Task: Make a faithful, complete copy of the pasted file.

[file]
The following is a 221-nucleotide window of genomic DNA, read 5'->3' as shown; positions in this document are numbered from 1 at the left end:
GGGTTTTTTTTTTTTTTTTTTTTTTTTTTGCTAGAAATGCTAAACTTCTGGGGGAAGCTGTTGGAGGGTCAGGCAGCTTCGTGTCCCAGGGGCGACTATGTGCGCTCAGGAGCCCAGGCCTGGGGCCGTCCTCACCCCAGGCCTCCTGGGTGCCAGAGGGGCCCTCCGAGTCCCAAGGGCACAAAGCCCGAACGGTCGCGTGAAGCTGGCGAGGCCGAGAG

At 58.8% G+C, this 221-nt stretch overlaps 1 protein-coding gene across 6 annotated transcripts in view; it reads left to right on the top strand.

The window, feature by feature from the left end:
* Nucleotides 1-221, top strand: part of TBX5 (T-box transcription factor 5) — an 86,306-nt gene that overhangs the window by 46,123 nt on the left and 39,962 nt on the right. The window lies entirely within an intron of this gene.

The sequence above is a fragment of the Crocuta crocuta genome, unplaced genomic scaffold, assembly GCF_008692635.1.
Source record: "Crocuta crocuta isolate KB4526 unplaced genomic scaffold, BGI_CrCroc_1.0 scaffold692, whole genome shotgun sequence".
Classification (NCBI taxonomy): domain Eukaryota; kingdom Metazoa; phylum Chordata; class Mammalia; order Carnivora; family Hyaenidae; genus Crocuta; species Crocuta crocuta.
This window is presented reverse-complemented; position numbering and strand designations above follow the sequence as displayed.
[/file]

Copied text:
The following is a 221-nucleotide window of genomic DNA, read 5'->3' as shown; positions in this document are numbered from 1 at the left end:
GGGTTTTTTTTTTTTTTTTTTTTTTTTTTGCTAGAAATGCTAAACTTCTGGGGGAAGCTGTTGGAGGGTCAGGCAGCTTCGTGTCCCAGGGGCGACTATGTGCGCTCAGGAGCCCAGGCCTGGGGCCGTCCTCACCCCAGGCCTCCTGGGTGCCAGAGGGGCCCTCCGAGTCCCAAGGGCACAAAGCCCGAACGGTCGCGTGAAGCTGGCGAGGCCGAGAG

At 58.8% G+C, this 221-nt stretch overlaps 1 protein-coding gene across 6 annotated transcripts in view; it reads left to right on the top strand.

The window, feature by feature from the left end:
* Nucleotides 1-221, top strand: part of TBX5 (T-box transcription factor 5) — an 86,306-nt gene that overhangs the window by 46,123 nt on the left and 39,962 nt on the right. The window lies entirely within an intron of this gene.

The sequence above is a fragment of the Crocuta crocuta genome, unplaced genomic scaffold, assembly GCF_008692635.1.
Source record: "Crocuta crocuta isolate KB4526 unplaced genomic scaffold, BGI_CrCroc_1.0 scaffold692, whole genome shotgun sequence".
Classification (NCBI taxonomy): domain Eukaryota; kingdom Metazoa; phylum Chordata; class Mammalia; order Carnivora; family Hyaenidae; genus Crocuta; species Crocuta crocuta.
This window is presented reverse-complemented; position numbering and strand designations above follow the sequence as displayed.